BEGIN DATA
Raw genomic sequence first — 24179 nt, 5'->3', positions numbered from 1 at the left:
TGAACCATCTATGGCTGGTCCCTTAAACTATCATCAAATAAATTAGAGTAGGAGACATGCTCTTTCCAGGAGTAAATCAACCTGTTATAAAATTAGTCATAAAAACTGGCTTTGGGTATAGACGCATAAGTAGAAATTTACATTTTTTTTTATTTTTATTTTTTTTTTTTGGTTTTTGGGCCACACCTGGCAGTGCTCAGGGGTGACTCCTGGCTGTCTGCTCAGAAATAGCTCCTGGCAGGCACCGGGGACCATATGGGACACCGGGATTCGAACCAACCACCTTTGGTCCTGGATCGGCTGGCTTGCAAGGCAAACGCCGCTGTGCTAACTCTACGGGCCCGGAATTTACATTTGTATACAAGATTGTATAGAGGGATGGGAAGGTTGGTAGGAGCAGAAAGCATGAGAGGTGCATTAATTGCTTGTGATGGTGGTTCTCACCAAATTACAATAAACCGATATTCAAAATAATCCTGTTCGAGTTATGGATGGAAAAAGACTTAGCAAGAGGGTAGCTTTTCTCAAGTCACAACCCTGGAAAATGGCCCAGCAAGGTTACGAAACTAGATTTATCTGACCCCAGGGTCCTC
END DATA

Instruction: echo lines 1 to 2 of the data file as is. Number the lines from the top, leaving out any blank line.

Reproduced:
Raw genomic sequence first — 24179 nt, 5'->3', positions numbered from 1 at the left:
TGAACCATCTATGGCTGGTCCCTTAAACTATCATCAAATAAATTAGAGTAGGAGACATGCTCTTTCCAGGAGTAAATCAACCTGTTATAAAATTAGTCATAAAAACTGGCTTTGGGTATAGACGCATAAGTAGAAATTTACATTTTTTTTTATTTTTATTTTTTTTTTTTGGTTTTTGGGCCACACCTGGCAGTGCTCAGGGGTGACTCCTGGCTGTCTGCTCAGAAATAGCTCCTGGCAGGCACCGGGGACCATATGGGACACCGGGATTCGAACCAACCACCTTTGGTCCTGGATCGGCTGGCTTGCAAGGCAAACGCCGCTGTGCTAACTCTACGGGCCCGGAATTTACATTTGTATACAAGATTGTATAGAGGGATGGGAAGGTTGGTAGGAGCAGAAAGCATGAGAGGTGCATTAATTGCTTGTGATGGTGGTTCTCACCAAATTACAATAAACCGATATTCAAAATAATCCTGTTCGAGTTATGGATGGAAAAAGACTTAGCAAGAGGGTAGCTTTTCTCAAGTCACAACCCTGGAAAATGGCCCAGCAAGGTTACGAAACTAGATTTATCTGACCCCAGGGTCCTC